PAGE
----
Some would even go as far to say Dimension 404 is a cheap knock-off of Black Mirror, and we wouldn’t have much means to disagree. With b-level actors, crappy CGI and an outdated looking intro, Dimension 404 in no way should ever be considered great. But Dimension 404’s amusement stems from it never taking itself seriously. It’s fun, cheesy, comedic, goofy. It knows exactly what it is and runs with it. It never tries too hard and it’s more fun when you go in not expecting too much. Just like other series of this kind the episodes of Dimension 404 are subjective and it’s highly unlikely for one to enjoy every one of them.

Santa Clarita Diet (Netflix)

Santa Clarita Diet offers a fresh take on the zombie-TV sub-genre. It’s more of a gory fun experience. Well, not as gory as Ash vs Evil Dead, Santa Clarita Diet has more of a sitcom feel and its comedic elements are more in the foreground. The premise should be enough to engrossed most viewers, but if you’re a fan of absurdist/black comedy, pointing out obvious clichés, you’ll be even more intrigued by Santa Clarita Diet.

Crashing (HBO)

With a premise that is very similar to that of Louie, and having the same title as Phoebe Waller-Bridge’s British sitcom (that premiered not too long ago might I add); at first sight it seems Crashing doesn’t have any originality whatsoever. Maybe it doesn’t, but it’s still quite enjoyable nonetheless. Give it a couple of episodes and Crashing just might grow on you. 

Crashing has enough gentle amusements to keep it on track. And its focus character Pete Holmes (who some might already know from his stand-ups) is very likable. Crashing is very good with the details of low-level nightlife. But what most makes the show entertaining are Pete’s episodic adventures with characters who will help from him, challenge him and wake him from his self-satisfied sleep into a better sort of happiness. Though it might not be the most original or funniest series, Crashing is engaging enough to belong in the well-done category.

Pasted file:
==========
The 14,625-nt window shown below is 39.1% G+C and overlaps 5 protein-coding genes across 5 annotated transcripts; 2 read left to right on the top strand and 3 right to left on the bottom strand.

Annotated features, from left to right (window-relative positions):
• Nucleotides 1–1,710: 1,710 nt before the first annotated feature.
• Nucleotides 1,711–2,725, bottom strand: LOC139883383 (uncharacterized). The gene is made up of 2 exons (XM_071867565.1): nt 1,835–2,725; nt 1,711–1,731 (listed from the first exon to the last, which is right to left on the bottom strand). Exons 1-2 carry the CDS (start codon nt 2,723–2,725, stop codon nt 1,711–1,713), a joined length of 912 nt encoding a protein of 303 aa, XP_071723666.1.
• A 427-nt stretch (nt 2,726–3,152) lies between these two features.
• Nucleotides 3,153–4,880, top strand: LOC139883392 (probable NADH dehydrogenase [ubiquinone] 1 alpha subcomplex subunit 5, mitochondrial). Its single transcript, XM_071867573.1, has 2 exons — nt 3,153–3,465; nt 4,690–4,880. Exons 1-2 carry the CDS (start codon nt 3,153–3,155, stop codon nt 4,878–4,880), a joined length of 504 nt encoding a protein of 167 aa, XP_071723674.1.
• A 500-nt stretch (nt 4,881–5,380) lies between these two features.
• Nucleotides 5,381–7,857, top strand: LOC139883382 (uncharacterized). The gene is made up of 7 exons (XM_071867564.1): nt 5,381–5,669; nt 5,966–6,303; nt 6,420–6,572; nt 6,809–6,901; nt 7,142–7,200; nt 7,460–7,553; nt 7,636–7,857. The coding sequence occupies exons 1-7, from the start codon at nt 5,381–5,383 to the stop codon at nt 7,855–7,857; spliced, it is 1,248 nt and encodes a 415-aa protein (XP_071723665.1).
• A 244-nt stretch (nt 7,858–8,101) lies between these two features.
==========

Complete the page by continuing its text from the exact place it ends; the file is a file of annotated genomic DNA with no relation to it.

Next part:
Born to Kill – miniseries (Channel 4)

Another British miniseries I thought should’ve been a bit longer so the plot could have better development. And it shows, Born to Kill’s final episode felt rushed, and overall the series just barely passes the mark to not being an underwhelming one. What makes this series a somewhat of a good one was how it captured a deeply creepy, sinister tone one which many other psychological dramas failed to achieve.

It’s a slow burner, but you’ll be swept along on a wave of anticipation, a prickly evil main character, melancholic music, and lighting which create an atmosphere of swirling impending threat. Jack Rowan delivers an astonishing performance and has a commanding presence. He posses heart-throb looks and an intriguing ability to sell this character’s treachery and quirks. The title of the series ‘Born to Kill’ is so very on-the-nose and unfortunate. The show itself is a journey into troubled psychology masked by teenage angst and turmoil.